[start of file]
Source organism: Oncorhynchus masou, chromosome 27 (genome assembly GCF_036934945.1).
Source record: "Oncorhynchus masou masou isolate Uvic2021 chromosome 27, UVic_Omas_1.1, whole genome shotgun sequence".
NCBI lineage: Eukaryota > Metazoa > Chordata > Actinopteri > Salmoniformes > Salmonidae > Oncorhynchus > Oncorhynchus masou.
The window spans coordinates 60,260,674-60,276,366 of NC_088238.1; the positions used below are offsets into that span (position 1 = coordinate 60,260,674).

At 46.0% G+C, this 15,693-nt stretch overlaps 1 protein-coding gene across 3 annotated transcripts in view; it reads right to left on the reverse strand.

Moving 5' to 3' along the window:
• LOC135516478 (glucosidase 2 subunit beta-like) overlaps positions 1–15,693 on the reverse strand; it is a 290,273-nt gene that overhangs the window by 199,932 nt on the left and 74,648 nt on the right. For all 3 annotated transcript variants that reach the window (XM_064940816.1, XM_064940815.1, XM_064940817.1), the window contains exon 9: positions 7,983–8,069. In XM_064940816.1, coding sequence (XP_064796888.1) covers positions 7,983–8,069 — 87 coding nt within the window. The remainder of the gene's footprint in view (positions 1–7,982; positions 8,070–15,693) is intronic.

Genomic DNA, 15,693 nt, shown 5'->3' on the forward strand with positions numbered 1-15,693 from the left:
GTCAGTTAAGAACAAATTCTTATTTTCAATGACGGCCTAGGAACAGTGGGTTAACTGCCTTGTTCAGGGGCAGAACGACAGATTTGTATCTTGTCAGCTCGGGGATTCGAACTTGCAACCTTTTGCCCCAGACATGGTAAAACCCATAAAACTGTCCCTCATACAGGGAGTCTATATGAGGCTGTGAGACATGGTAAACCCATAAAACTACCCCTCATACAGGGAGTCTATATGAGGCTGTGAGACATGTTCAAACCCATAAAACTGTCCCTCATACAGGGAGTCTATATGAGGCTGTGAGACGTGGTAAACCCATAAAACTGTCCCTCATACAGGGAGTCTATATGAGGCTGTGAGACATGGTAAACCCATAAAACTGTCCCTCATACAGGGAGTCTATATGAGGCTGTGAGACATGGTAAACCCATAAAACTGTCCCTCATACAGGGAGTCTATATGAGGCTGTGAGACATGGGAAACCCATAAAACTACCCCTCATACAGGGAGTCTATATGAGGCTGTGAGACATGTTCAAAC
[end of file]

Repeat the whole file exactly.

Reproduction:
Source organism: Oncorhynchus masou, chromosome 27 (genome assembly GCF_036934945.1).
Source record: "Oncorhynchus masou masou isolate Uvic2021 chromosome 27, UVic_Omas_1.1, whole genome shotgun sequence".
NCBI lineage: Eukaryota > Metazoa > Chordata > Actinopteri > Salmoniformes > Salmonidae > Oncorhynchus > Oncorhynchus masou.
The window spans coordinates 60,260,674-60,276,366 of NC_088238.1; the positions used below are offsets into that span (position 1 = coordinate 60,260,674).

At 46.0% G+C, this 15,693-nt stretch overlaps 1 protein-coding gene across 3 annotated transcripts in view; it reads right to left on the reverse strand.

Moving 5' to 3' along the window:
• LOC135516478 (glucosidase 2 subunit beta-like) overlaps positions 1–15,693 on the reverse strand; it is a 290,273-nt gene that overhangs the window by 199,932 nt on the left and 74,648 nt on the right. For all 3 annotated transcript variants that reach the window (XM_064940816.1, XM_064940815.1, XM_064940817.1), the window contains exon 9: positions 7,983–8,069. In XM_064940816.1, coding sequence (XP_064796888.1) covers positions 7,983–8,069 — 87 coding nt within the window. The remainder of the gene's footprint in view (positions 1–7,982; positions 8,070–15,693) is intronic.

Genomic DNA, 15,693 nt, shown 5'->3' on the forward strand with positions numbered 1-15,693 from the left:
GTCAGTTAAGAACAAATTCTTATTTTCAATGACGGCCTAGGAACAGTGGGTTAACTGCCTTGTTCAGGGGCAGAACGACAGATTTGTATCTTGTCAGCTCGGGGATTCGAACTTGCAACCTTTTGCCCCAGACATGGTAAAACCCATAAAACTGTCCCTCATACAGGGAGTCTATATGAGGCTGTGAGACATGGTAAACCCATAAAACTACCCCTCATACAGGGAGTCTATATGAGGCTGTGAGACATGTTCAAACCCATAAAACTGTCCCTCATACAGGGAGTCTATATGAGGCTGTGAGACGTGGTAAACCCATAAAACTGTCCCTCATACAGGGAGTCTATATGAGGCTGTGAGACATGGTAAACCCATAAAACTGTCCCTCATACAGGGAGTCTATATGAGGCTGTGAGACATGGTAAACCCATAAAACTGTCCCTCATACAGGGAGTCTATATGAGGCTGTGAGACATGGGAAACCCATAAAACTACCCCTCATACAGGGAGTCTATATGAGGCTGTGAGACATGTTCAAAC